Colombo (News 1st) – Let Sri Lanka resolve its own problems, this is the message that will be resonated in Geneva by the Sri Lankan delegation. However, there seems to be two distinct approaches when making this message clear, one is the Government’s approach and the other is the President’s approach.
According to a senior official at the Ministry of foreign affairs, a proposal on Sri Lanka is to be presented on the 20th of March, during the 40th session of the UNHRC which is currently underway.
The report is expected to be a compilation of assessments provided by various UN Special rapporteur visits to Sri Lanka over the past few years as well as an assessment of Sri Lanka’s commitment in accordance with resolution 30/1 of 2015 which was co-sponsored by Sri Lanka.
The 2015 resolution was spearheaded by the United States of America, however following the withdrawal of the US from the UNHRC in June 2018 there were doubts as to the fate of the 2015 resolution.
It was later announced that a core group led by the United Kingdom and consisting of Canada, Germany, Macedonia, and Montenegro would be assuming responsibility for the resolution. Ironically, our once colonist is in a crisis of its own creation, as 9 days after the report is submitted on Sri Lanka, the UK is set to pull out from the EU with no visible deal in sight. The implications of a no-deal brexit have been described as devastating.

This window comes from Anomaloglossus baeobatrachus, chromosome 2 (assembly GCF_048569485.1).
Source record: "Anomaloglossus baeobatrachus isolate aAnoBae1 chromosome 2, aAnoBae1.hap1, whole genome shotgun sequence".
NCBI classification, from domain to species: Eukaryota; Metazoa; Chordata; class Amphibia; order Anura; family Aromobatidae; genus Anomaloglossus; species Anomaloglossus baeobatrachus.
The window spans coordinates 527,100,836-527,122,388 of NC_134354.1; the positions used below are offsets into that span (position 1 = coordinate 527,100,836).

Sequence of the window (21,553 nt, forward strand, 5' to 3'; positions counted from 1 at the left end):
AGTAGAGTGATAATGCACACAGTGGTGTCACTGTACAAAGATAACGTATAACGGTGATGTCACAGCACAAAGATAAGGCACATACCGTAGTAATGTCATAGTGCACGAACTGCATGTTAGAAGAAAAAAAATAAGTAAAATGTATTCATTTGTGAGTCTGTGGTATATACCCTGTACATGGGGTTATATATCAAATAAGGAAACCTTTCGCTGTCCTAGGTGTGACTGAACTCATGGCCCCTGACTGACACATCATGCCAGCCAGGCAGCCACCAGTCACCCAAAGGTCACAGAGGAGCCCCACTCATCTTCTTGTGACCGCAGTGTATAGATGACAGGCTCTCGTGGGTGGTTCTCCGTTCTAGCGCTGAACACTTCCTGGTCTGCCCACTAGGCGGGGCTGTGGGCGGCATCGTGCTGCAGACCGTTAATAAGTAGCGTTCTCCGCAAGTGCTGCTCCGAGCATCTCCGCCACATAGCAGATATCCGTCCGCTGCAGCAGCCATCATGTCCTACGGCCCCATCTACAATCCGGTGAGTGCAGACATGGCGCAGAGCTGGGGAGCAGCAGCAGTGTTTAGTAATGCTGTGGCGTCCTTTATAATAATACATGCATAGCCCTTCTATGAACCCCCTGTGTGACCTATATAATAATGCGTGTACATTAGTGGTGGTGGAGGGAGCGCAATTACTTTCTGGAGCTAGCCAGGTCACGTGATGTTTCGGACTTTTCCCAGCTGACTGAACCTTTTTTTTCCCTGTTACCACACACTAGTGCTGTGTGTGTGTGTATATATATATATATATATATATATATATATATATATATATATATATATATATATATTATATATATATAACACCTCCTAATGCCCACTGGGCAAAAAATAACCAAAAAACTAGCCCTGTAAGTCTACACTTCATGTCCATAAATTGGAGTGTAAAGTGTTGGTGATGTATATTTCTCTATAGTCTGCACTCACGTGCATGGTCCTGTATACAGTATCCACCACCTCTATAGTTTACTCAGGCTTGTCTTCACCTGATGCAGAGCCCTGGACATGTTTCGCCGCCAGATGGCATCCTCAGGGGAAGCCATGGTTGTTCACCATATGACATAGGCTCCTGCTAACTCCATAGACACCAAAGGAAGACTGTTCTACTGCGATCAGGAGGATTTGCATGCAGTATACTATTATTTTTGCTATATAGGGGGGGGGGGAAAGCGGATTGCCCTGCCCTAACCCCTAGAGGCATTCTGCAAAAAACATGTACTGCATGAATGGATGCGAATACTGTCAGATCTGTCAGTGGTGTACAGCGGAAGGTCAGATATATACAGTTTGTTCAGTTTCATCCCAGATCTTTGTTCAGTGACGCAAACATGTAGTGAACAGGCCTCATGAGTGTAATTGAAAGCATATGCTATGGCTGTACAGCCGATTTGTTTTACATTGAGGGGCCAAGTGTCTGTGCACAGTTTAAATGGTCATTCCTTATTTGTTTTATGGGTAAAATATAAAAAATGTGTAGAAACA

In such a backdrop, Sri Lanka has chosen to seek more time to implement the agreements made through the 2015 resolution. The Government’s approach has been to appease the UK and the Core group by rolling over and co-sponsoring a resolution that will grant a period of two years to implement the remaining conditions.
However, this has been opposed by Tamil politicians in Sri Lanka and the diaspora, with a petition being signed calling on the UNHRC not to extend the timeline for the implementation of the resolution.
While the Government plans on allowing the Sri Lankan delegation based in Geneva to handle the new co-sponsored resolution, the President has taken a more hands on approach. He has assigned 3 representatives to travel to Geneva and make the plea for more time. UNHRC veterans Dr. Sarath Amunugama and Mahinda Samarasinghe have been assigned to this delegation along with the new Governor of the Northern province Dr Suren Raghavan.
A decade after the end of the conflict, many of the lands occupied by the military have been released by the President, development that was missing from the north is being implemented at a rapid pace, independent missions have been set up to investigate missing persons and another office of reparations is on its way. So, the clear message it, we know what to do – all we need is the time to do it.
It is foolish to think that the wounds of a 30-year long conflict could be healed in just 10 years and it is hypocritical to strong arm or bully smaller countries such as Sri Lanka to do their bidding when the countries which spearheaded these same policies are moving away from larger UN bodies and adopting protectionist policies.
Sri Lanka needs to bide its time. With the US gone the UK has stepped up to the plate, but as Lord Naseby put it, the time will soon come when the UK needs us more than we need it.
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